Michele Bachmann Wins the Ames Straw Poll

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The tea party congresswoman is dominating in Iowa. Does her victory on Saturday mean the end of Tim Pawlenty?

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AMES -- A strongly favored Michele Bachmann became the first Republican woman to win the Iowa Straw Poll on Saturday, while sluggish, third-place finish by Tim Pawlenty in the state party's mock election threatened to hobble his presidential campaign.

The Minnesota congresswoman's bounty of 4,823 votes after only two months in the race was a testament to her infectious enthusiasm on the stump and proudly populist message at time when polls show confidence in government at all-time lows. Rep. Ron Paul of Texas came in a close second with 4,671 votes. Pawlenty received 2,293 votes.

The nominal frontrunner in the race, Mitt Romney, didn't attend the straw poll and received even fewer votes than Texas Gov. Rick Perry, who launched his campaign only hours earlier in New Hampshire. Perry wasn't listed on the ballot, but 718 voters wrote in his name.

Branded by a disciplined, well-organized campaign as both a tea party icon and devout Christian, Bachmann offered a unifying, upbeat theme to the crowd at the Hilton Coliseum at Iowa State University.

"Whether we are tea party or social conservatives or fiscal conservatives or national security conservatives, if we stick together, and this will happen, the greatness will once again belong to the United States of America,'' she said. "As I look across this arena here in Ames, I know we are the team that can't be beat.''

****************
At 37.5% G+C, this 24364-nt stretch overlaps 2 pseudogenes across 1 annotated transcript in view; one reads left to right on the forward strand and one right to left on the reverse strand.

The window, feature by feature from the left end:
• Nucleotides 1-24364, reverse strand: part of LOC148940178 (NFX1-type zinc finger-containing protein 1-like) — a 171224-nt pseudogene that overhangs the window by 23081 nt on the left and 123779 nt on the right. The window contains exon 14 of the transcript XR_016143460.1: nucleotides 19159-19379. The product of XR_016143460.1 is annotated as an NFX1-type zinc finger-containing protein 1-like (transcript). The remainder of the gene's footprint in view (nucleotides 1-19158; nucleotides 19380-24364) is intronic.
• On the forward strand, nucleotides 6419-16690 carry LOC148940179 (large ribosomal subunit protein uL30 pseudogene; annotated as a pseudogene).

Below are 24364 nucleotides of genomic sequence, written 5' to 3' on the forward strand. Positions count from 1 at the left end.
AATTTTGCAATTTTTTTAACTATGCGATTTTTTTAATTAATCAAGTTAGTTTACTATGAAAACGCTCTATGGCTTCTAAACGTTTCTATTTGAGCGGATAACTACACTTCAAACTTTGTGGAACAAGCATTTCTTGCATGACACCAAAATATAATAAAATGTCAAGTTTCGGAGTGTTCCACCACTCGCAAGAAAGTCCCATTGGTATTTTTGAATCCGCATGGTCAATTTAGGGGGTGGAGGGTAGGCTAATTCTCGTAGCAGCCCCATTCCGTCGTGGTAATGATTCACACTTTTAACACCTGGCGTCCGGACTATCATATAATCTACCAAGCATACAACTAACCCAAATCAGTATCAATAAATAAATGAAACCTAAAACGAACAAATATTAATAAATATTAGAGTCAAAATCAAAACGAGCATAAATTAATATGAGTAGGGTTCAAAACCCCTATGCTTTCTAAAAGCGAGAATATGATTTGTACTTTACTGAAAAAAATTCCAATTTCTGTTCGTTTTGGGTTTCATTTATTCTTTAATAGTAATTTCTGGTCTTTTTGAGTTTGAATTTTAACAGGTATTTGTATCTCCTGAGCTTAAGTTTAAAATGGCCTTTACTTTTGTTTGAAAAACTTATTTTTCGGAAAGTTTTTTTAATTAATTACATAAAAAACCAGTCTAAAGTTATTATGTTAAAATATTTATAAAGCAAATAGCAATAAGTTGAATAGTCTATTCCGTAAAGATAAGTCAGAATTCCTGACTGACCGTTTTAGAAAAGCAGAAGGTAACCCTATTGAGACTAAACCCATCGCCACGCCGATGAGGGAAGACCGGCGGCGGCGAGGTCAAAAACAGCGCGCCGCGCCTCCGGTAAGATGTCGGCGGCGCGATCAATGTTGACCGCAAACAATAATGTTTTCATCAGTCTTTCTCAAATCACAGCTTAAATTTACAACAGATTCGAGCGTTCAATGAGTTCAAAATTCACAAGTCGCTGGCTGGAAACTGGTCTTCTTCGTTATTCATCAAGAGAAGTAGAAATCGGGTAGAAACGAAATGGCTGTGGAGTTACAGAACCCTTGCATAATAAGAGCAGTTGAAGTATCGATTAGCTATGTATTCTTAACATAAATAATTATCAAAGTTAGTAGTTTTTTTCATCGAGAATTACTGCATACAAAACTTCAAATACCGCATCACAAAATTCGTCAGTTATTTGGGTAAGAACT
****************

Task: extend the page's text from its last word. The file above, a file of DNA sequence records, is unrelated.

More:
Straw poll voters frequently cited her religious faith and strong convictions as the main sources of her appeal. Bachmann was one of the most outspoken members of Congress against the deal struck with President Obama to raise the debt ceiling, which allowed the government to avoid an economy-shocking default.

"I think she's tough and firm and will make things happen,'' said Andrea McDannald, an insurance agent from Des Moines.

"I appreciate her Christian faith,'' said Jeff Rekers of Winthrop. "Good moral values. We need that now,'' added his wife, Sandy, also sporting a Bachmann T-shirt.

But as Iowa Gov. Terry Branstad explained on Saturday before the results were announced, "It's not about who won. It's about who beats expectations.''